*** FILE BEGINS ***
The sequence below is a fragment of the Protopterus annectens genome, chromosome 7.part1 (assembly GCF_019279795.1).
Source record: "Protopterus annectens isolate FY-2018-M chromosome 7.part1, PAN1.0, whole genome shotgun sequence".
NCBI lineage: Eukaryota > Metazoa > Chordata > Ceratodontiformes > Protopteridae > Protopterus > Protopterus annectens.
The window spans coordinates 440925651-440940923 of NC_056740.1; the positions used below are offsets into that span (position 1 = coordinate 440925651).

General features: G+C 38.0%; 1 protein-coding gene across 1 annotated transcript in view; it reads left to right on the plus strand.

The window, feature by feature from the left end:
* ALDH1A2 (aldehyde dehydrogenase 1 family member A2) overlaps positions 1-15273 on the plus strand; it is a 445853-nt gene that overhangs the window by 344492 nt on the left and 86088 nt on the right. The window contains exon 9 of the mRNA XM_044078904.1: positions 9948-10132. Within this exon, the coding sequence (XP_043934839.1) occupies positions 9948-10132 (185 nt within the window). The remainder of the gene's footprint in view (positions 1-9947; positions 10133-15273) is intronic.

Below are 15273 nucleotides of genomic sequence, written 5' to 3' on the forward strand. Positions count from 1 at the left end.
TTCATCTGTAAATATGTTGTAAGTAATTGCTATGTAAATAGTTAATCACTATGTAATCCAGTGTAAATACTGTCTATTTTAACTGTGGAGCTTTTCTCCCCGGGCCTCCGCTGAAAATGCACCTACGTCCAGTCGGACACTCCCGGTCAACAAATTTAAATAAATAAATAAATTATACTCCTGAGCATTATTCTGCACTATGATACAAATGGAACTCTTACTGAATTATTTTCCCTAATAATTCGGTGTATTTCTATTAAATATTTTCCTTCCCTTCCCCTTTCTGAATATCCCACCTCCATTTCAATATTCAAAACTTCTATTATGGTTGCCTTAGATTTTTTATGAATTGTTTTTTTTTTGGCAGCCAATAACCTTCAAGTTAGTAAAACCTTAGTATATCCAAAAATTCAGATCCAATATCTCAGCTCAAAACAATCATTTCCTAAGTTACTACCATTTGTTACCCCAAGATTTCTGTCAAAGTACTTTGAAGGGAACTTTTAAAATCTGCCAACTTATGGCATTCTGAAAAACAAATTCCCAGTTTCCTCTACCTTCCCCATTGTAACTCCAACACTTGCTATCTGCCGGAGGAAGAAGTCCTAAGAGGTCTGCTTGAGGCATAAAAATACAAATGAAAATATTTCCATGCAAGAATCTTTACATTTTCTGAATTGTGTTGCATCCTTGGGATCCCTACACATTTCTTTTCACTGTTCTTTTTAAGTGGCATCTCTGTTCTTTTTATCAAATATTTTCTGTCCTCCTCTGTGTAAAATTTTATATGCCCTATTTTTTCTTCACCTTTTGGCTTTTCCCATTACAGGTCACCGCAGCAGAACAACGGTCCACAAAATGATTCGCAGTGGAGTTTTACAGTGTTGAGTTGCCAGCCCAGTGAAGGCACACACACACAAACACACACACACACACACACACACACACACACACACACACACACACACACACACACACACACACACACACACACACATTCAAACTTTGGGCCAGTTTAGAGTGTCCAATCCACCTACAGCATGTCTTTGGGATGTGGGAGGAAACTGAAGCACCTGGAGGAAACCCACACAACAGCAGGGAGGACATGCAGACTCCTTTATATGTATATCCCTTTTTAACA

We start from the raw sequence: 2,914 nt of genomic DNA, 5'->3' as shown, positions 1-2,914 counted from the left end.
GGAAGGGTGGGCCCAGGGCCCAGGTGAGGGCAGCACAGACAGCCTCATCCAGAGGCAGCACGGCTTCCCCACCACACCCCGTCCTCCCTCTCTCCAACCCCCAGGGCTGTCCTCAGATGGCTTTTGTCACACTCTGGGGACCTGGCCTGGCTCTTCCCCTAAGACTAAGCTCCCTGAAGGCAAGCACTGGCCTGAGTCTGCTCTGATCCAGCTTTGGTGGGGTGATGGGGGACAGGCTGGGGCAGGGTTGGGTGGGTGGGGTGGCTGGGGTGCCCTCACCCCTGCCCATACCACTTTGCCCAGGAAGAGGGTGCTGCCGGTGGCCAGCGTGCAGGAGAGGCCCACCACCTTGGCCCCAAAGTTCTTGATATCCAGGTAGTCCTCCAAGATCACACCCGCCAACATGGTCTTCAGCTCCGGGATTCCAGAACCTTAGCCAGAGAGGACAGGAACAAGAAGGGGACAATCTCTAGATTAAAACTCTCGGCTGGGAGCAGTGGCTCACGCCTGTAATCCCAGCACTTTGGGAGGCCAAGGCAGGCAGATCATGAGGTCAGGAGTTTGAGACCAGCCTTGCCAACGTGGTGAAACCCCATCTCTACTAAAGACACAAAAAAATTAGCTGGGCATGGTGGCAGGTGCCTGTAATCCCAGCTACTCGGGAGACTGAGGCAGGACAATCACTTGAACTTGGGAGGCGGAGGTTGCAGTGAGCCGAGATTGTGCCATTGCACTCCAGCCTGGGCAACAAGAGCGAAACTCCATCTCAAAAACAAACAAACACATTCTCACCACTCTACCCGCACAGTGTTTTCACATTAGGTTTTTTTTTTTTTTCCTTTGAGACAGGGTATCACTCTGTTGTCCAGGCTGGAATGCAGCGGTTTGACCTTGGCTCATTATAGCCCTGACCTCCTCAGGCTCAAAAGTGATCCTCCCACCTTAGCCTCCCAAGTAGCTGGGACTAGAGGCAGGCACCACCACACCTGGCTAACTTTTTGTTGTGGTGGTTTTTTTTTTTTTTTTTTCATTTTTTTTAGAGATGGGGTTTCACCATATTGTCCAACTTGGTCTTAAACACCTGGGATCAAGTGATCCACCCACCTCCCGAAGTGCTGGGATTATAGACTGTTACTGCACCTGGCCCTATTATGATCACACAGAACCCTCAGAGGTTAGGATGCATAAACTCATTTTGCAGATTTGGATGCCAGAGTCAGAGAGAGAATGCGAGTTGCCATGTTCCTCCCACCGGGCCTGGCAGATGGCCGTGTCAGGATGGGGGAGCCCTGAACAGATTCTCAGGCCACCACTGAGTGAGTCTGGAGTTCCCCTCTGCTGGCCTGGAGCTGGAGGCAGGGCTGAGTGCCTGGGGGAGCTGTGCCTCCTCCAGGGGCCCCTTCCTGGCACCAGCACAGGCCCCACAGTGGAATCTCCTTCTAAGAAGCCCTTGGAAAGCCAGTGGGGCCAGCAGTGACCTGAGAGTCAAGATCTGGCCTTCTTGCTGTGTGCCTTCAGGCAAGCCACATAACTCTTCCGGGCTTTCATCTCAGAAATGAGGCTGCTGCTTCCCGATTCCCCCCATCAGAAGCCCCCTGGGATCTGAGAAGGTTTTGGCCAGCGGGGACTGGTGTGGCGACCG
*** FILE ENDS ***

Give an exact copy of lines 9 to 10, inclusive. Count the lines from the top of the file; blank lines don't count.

TTCATCTGTAAATATGTTGTAAGTAATTGCTATGTAAATAGTTAATCACTATGTAATCCAGTGTAAATACTGTCTATTTTAACTGTGGAGCTTTTCTCCCCGGGCCTCCGCTGAAAATGCACCTACGTCCAGTCGGACACTCCCGGTCAACAAATTTAAATAAATAAATAAATTATACTCCTGAGCATTATTCTGCACTATGATACAAATGGAACTCTTACTGAATTATTTTCCCTAATAATTCGGTGTATTTCTATTAAATATTTTCCTTCCCTTCCCCTTTCTGAATATCCCACCTCCATTTCAATATTCAAAACTTCTATTATGGTTGCCTTAGATTTTTTATGAATTGTTTTTTTTTTGGCAGCCAATAACCTTCAAGTTAGTAAAACCTTAGTATATCCAAAAATTCAGATCCAATATCTCAGCTCAAAACAATCATTTCCTAAGTTACTACCATTTGTTACCCCAAGATTTCTGTCAAAGTACTTTGAAGGGAACTTTTAAAATCTGCCAACTTATGGCATTCTGAAAAACAAATTCCCAGTTTCCTCTACCTTCCCCATTGTAACTCCAACACTTGCTATCTGCCGGAGGAAGAAGTCCTAAGAGGTCTGCTTGAGGCATAAAAATACAAATGAAAATATTTCCATGCAAGAATCTTTACATTTTCTGAATTGTGTTGCATCCTTGGGATCCCTACACATTTCTTTTCACTGTTCTTTTTAAGTGGCATCTCTGTTCTTTTTATCAAATATTTTCTGTCCTCCTCTGTGTAAAATTTTATATGCCCTATTTTTTCTTCACCTTTTGGCTTTTCCCATTACAGGTCACCGCAGCAGAACAACGGTCCACAAAATGATTCGCAGTGGAGTTTTACAGTGTTGAGTTGCCAGCCCAGTGAAGGCACACACACACAAACACACACACACACACACACACACACACACACACACACACACACACACACACACACACACACACACACACACACACATTCAAACTTTGGGCCAGTTTAGAGTGTCCAATCCACCTACAGCATGTCTTTGGGATGTGGGAGGAAACTGAAGCACCTGGAGGAAACCCACACAACAGCAGGGAGGACATGCAGACTCCTTTATATGTATATCCCTTTTTAACA

We start from the raw sequence: 2,914 nt of genomic DNA, 5'->3' as shown, positions 1-2,914 counted from the left end.